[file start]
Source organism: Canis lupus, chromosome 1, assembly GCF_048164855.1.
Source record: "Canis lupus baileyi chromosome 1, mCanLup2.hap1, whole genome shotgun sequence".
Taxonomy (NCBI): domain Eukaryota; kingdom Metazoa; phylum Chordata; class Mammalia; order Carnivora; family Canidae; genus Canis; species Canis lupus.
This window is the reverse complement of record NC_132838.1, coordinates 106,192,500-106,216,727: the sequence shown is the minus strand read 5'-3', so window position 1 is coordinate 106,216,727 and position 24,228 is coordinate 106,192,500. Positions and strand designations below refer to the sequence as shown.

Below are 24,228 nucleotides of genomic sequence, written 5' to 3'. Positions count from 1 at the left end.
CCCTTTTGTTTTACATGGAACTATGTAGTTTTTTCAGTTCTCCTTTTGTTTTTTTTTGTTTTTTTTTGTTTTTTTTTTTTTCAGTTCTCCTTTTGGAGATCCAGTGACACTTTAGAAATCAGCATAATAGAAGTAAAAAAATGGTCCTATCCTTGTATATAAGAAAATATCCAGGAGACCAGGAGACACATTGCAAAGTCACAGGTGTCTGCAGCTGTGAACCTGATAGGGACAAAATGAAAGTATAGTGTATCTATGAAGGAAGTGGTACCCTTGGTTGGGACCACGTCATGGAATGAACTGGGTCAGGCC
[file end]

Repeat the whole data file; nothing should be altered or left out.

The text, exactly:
Source organism: Canis lupus, chromosome 1, assembly GCF_048164855.1.
Source record: "Canis lupus baileyi chromosome 1, mCanLup2.hap1, whole genome shotgun sequence".
Taxonomy (NCBI): domain Eukaryota; kingdom Metazoa; phylum Chordata; class Mammalia; order Carnivora; family Canidae; genus Canis; species Canis lupus.
This window is the reverse complement of record NC_132838.1, coordinates 106,192,500-106,216,727: the sequence shown is the minus strand read 5'-3', so window position 1 is coordinate 106,216,727 and position 24,228 is coordinate 106,192,500. Positions and strand designations below refer to the sequence as shown.

Below are 24,228 nucleotides of genomic sequence, written 5' to 3'. Positions count from 1 at the left end.
CCCTTTTGTTTTACATGGAACTATGTAGTTTTTTCAGTTCTCCTTTTGTTTTTTTTTGTTTTTTTTTGTTTTTTTTTTTTTCAGTTCTCCTTTTGGAGATCCAGTGACACTTTAGAAATCAGCATAATAGAAGTAAAAAAATGGTCCTATCCTTGTATATAAGAAAATATCCAGGAGACCAGGAGACACATTGCAAAGTCACAGGTGTCTGCAGCTGTGAACCTGATAGGGACAAAATGAAAGTATAGTGTATCTATGAAGGAAGTGGTACCCTTGGTTGGGACCACGTCATGGAATGAACTGGGTCAGGCC